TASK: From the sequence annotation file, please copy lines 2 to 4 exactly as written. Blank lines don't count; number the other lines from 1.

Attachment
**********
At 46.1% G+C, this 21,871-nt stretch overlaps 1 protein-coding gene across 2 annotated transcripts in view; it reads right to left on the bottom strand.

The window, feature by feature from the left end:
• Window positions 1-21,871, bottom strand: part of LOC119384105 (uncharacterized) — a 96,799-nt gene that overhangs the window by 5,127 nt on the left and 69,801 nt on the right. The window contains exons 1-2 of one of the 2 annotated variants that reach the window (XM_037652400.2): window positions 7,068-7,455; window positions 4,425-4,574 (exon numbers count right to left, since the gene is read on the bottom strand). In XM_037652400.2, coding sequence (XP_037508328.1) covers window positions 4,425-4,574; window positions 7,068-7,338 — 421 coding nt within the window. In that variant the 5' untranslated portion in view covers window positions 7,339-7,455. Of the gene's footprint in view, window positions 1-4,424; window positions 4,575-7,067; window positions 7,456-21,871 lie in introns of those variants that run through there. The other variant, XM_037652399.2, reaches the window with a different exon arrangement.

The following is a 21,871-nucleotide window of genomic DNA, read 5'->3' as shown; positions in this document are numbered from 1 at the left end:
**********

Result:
The window, feature by feature from the left end:
• Window positions 1-21,871, bottom strand: part of LOC119384105 (uncharacterized) — a 96,799-nt gene that overhangs the window by 5,127 nt on the left and 69,801 nt on the right. The window contains exons 1-2 of one of the 2 annotated variants that reach the window (XM_037652400.2): window positions 7,068-7,455; window positions 4,425-4,574 (exon numbers count right to left, since the gene is read on the bottom strand). In XM_037652400.2, coding sequence (XP_037508328.1) covers window positions 4,425-4,574; window positions 7,068-7,338 — 421 coding nt within the window. In that variant the 5' untranslated portion in view covers window positions 7,339-7,455. Of the gene's footprint in view, window positions 1-4,424; window positions 4,575-7,067; window positions 7,456-21,871 lie in introns of those variants that run through there. The other variant, XM_037652399.2, reaches the window with a different exon arrangement.

The following is a 21,871-nucleotide window of genomic DNA, read 5'->3' as shown; positions in this document are numbered from 1 at the left end: